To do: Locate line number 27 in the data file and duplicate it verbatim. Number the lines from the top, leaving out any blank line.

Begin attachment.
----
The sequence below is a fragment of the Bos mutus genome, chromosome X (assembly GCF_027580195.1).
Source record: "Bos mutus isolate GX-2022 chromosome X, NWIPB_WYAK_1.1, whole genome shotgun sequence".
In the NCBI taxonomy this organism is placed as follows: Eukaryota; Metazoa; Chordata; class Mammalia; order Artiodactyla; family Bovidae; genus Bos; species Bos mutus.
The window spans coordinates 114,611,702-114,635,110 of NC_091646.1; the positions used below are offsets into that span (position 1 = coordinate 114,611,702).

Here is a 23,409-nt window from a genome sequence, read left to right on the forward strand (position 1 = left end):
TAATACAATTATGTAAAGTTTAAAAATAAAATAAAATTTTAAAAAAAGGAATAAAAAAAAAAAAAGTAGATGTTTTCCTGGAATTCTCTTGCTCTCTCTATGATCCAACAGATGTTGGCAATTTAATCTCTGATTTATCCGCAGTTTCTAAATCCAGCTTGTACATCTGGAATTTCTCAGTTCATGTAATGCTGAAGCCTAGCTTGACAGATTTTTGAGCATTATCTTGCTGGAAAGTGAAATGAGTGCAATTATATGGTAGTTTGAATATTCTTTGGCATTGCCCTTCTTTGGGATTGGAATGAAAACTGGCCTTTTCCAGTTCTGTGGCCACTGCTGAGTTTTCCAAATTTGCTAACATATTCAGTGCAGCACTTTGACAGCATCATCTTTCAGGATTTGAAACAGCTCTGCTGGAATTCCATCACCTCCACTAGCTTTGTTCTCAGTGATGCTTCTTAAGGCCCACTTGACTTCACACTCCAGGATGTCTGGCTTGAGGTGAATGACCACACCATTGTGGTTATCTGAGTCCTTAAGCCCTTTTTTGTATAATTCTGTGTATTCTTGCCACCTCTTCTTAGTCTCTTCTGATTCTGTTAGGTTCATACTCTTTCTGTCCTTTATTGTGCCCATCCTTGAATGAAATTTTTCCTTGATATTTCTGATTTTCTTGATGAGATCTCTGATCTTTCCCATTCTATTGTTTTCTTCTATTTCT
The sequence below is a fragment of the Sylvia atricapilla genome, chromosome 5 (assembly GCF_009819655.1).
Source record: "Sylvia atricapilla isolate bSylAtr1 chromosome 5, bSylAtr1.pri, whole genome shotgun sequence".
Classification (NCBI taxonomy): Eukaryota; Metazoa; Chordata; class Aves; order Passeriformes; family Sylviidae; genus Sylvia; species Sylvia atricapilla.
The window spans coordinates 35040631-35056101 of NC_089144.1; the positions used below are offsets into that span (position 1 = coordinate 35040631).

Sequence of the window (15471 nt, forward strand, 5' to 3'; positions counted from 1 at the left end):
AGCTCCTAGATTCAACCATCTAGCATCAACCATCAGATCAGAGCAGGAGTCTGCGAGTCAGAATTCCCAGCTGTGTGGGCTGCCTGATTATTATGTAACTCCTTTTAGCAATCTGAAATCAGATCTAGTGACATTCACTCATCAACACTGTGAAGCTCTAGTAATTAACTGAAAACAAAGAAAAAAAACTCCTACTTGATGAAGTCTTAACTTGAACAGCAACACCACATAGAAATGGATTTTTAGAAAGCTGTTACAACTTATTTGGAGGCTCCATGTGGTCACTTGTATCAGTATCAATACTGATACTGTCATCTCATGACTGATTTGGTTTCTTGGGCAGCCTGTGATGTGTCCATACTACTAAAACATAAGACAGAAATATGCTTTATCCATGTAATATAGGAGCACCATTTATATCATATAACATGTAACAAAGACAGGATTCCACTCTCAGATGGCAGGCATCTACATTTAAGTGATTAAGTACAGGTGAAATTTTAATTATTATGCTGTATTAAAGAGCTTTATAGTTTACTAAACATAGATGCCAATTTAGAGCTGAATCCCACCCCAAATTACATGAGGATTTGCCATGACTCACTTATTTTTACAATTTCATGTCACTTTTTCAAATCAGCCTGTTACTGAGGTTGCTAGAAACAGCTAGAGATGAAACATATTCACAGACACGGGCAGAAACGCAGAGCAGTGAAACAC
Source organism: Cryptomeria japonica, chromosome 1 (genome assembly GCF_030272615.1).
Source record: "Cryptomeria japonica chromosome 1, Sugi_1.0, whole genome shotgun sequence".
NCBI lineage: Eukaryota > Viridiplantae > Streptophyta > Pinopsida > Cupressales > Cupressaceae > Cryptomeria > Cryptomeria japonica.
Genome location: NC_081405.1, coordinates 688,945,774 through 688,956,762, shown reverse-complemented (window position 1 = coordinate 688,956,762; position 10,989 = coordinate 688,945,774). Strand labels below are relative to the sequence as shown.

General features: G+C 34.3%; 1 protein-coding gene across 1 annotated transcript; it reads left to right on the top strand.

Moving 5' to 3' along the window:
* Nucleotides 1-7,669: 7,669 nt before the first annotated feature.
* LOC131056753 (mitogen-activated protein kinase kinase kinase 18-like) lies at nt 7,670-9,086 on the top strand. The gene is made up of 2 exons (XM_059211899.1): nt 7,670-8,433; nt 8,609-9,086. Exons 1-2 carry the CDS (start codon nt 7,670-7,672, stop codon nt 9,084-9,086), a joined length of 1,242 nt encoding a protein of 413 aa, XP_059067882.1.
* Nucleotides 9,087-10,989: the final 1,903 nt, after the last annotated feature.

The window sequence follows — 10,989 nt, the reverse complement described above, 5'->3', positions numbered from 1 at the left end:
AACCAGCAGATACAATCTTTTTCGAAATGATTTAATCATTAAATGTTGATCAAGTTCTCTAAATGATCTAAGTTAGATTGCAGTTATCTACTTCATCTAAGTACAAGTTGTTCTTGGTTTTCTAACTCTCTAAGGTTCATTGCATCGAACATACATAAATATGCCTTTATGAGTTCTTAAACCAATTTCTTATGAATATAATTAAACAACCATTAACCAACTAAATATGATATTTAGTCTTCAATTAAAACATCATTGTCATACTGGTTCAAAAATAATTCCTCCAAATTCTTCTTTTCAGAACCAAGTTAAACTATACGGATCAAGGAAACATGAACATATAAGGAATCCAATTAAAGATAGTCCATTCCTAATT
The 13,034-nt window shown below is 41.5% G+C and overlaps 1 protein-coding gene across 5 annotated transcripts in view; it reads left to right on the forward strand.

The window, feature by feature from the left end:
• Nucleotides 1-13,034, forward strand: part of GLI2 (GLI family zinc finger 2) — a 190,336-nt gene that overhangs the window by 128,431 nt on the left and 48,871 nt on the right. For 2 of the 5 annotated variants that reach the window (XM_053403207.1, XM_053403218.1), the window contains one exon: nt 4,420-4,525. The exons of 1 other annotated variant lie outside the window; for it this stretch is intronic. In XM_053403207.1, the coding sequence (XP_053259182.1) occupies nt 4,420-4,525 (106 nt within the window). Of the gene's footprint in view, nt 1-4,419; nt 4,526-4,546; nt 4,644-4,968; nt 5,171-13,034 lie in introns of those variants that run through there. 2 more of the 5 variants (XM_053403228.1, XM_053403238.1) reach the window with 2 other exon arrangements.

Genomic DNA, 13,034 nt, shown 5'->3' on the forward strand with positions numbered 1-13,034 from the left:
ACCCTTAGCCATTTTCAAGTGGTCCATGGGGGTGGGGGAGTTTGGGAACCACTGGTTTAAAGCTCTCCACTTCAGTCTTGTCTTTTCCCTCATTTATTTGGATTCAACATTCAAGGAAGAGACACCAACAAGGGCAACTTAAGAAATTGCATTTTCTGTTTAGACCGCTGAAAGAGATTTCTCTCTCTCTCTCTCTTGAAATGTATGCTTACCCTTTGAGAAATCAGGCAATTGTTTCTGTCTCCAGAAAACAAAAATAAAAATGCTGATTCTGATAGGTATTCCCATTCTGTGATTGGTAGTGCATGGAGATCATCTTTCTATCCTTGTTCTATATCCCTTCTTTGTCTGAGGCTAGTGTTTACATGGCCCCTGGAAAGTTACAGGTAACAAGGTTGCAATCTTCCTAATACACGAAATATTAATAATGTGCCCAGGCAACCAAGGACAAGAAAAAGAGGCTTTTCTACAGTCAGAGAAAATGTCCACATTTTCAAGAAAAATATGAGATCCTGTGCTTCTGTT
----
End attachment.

Genomic DNA, 13,034 nt, shown 5'->3' on the forward strand with positions numbered 1-13,034 from the left: